Typically the right clients have experienced the pain and frustration of dealing with multiple IT vendors and being caught in the middle of the “blame game” – which often feels a lot like being a human ping pong ball: “It’s not our fault. The other IT vendor caused this.”
Think of a new client relationship as a proving ground. As you deliver great results and value for new clients, the kinds of clients that you want will be very receptive to more long-term Virtual CIO-like relationships, where you manage all of their immediate and ongoing IT needs on an outsourced basis.
Many non-technical small business owners are completely unaware of just how much time it takes to identify, screen, and manage several different IT vendors. When you ask potential clients if they’re prepared to hire a full-time IT professional just to referee the finger-pointing between their dozen or so different technology vendors, the Virtual CIO option becomes the much more cost-effective and appealing option.
If a small business owner wants to spend half of their year being professional price shoppers at the expense of neglecting their core business responsibilities, there are, of course, opportunity costs to consider as well.
Small business prospects that are hell-bent on squeezing their vendors as hard as possible, and negotiating one-sided money-losing deals, should be sent packing as soon as possible – before being given the chance to taint your precious client list.
(3) Sell Virtual CIO Services at the Right Price
It’s great to have a portfolio of IT services to offer. However, the price and value must be in line with market demand to make the sale and build the relationship.
After all, if a small business prospect had a six-figure IT budget, that prospect would likely hire a salaried full-time CIO, guarantee a continuous supply of high-octane cappuccino, and call off the outsourcing deal. However, most small businesses don’t have the budget or need for a full-time in-house CIO or IT manager.
Many technology providers price services for Virtual IT departments at hourly rates, which may indicate the demand or how difficult it can be to predict anticipated usage over a 12-month period accurately.
Other Virtual CIOs favor managed services-style pricing – where pricing includes certain services for a set number of desktops, mobile devices, and servers – with options to scale up the number of supported systems, as well as the overall scope of what’s included.
(4) Keep Clients Happy
After your company has been contracted as the Virtual IT department for a small business, how do you make sure the partnership remains mutually beneficial?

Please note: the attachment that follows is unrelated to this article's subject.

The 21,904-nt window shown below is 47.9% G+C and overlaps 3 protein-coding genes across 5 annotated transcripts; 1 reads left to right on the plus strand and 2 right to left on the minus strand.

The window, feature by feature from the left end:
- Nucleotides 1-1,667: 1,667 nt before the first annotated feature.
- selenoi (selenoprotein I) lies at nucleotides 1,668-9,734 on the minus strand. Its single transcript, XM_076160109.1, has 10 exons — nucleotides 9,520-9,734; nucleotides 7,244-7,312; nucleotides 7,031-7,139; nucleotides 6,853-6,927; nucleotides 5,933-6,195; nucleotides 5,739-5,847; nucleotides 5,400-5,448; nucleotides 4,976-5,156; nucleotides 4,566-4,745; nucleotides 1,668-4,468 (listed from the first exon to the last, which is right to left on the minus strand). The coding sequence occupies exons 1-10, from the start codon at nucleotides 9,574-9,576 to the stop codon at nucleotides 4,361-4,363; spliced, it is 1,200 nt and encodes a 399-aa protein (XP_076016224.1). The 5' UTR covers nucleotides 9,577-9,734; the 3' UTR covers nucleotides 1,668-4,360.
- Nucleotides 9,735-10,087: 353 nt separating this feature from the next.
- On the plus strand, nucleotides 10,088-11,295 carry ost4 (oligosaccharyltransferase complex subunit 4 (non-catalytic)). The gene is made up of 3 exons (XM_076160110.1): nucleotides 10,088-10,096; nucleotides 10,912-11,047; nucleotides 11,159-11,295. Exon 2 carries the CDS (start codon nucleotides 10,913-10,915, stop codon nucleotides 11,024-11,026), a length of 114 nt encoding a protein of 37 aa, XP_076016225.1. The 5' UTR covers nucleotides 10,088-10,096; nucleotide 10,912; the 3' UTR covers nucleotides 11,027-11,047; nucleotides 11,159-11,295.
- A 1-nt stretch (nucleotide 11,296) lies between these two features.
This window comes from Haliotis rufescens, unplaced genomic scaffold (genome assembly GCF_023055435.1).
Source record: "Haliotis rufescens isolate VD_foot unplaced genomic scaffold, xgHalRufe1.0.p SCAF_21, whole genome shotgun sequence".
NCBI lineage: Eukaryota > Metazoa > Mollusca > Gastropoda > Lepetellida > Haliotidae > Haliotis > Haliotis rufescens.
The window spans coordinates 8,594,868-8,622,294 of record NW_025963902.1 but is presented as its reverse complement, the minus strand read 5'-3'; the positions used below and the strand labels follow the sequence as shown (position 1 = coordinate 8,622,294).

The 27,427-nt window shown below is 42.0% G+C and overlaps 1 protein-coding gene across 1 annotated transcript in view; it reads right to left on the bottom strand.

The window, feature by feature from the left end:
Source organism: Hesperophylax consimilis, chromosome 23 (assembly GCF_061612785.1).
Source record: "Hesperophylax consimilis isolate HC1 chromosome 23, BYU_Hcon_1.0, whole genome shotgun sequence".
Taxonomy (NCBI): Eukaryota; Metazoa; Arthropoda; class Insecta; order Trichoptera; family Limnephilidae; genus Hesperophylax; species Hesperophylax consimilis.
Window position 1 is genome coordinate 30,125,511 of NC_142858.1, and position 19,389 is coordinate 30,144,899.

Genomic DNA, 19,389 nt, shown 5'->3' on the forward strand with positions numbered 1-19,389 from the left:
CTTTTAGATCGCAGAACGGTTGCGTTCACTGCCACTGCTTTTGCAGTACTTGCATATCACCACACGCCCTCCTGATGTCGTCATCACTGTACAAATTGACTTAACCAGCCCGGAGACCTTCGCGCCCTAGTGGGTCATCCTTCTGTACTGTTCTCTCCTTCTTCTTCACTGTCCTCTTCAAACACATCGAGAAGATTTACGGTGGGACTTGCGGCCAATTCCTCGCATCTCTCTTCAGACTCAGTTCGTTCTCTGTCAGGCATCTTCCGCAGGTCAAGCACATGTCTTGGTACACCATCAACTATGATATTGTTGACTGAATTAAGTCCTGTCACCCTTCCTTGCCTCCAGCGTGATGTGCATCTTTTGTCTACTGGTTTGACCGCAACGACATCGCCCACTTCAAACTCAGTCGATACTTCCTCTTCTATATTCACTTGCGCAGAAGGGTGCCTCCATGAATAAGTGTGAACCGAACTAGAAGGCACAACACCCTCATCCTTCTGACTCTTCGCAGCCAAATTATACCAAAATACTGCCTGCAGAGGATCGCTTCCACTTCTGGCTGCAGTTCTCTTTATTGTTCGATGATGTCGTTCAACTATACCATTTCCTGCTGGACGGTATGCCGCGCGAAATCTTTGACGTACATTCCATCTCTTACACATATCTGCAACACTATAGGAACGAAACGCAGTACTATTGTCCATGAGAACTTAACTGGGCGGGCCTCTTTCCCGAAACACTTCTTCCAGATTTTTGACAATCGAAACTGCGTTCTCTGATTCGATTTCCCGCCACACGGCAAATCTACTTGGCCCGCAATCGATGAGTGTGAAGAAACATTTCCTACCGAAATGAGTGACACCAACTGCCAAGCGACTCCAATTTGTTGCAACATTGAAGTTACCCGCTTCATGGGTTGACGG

Providing any kind of B2B professional services, whether it’s accounting services, legal services, or IT services, requires a long-term mindset on the part of the provider and client.
From the standpoint of the Virtual CIO, it’s very important to proactively manage expectations, stay in constant communications, and make sure that you’re at the minimum meeting expectations –preferably exceeding them.
While a variety of very cost-effective technologies exist to stay on top of this key priority, from basic CRM systems to survey tools, and client retention tools, first and foremost, there must be a culture supporting doing what’s right for the client first and best for your own company second.
Now obviously, if that approach doesn’t prove financially viable, you may need to revisit your pricing structure or client selection process. But at the end of the day, your clients are the judges of value – not you. Virtual CIOs in “IT” for the long haul need to keep their clients happy. Period.
(5) Partner to Deliver Complete Solutions
Finally, positioning your company as the Virtual IT department for small business clients can be highly rewarding and profitable.
However, those wanting to enter the market for these services should be prepared to provide or help locate anything and everything small business owners might request.
By very definition, this means that Virtual CIOs need to be excellent at cultivating relationships with deeply-niched IT consultants and small consulting firms that can be brought into their clients on an as-needed basis to deliver complete solutions.
Recognize that not every small business client is a good match for your firm’s Virtual IT department. You must carefully qualify prospects’ needs and intentions to distinguish the price shoppers from those looking for a long-term business relationship — the best measure of a successful Virtual IT department deployment.
What do you think is most critical for being a successful Virtual CIO? Please let us know your thoughts in the comments section below.
And to follow through on the tips introduced in this article, especially if you also support SaaS or IaaS, be sure to enroll now in our free 7-day eCourse: Go-to-Market Strategy 101 for B2B SaaS Startups and Scaleups.
Topics:- Computer Consulting Business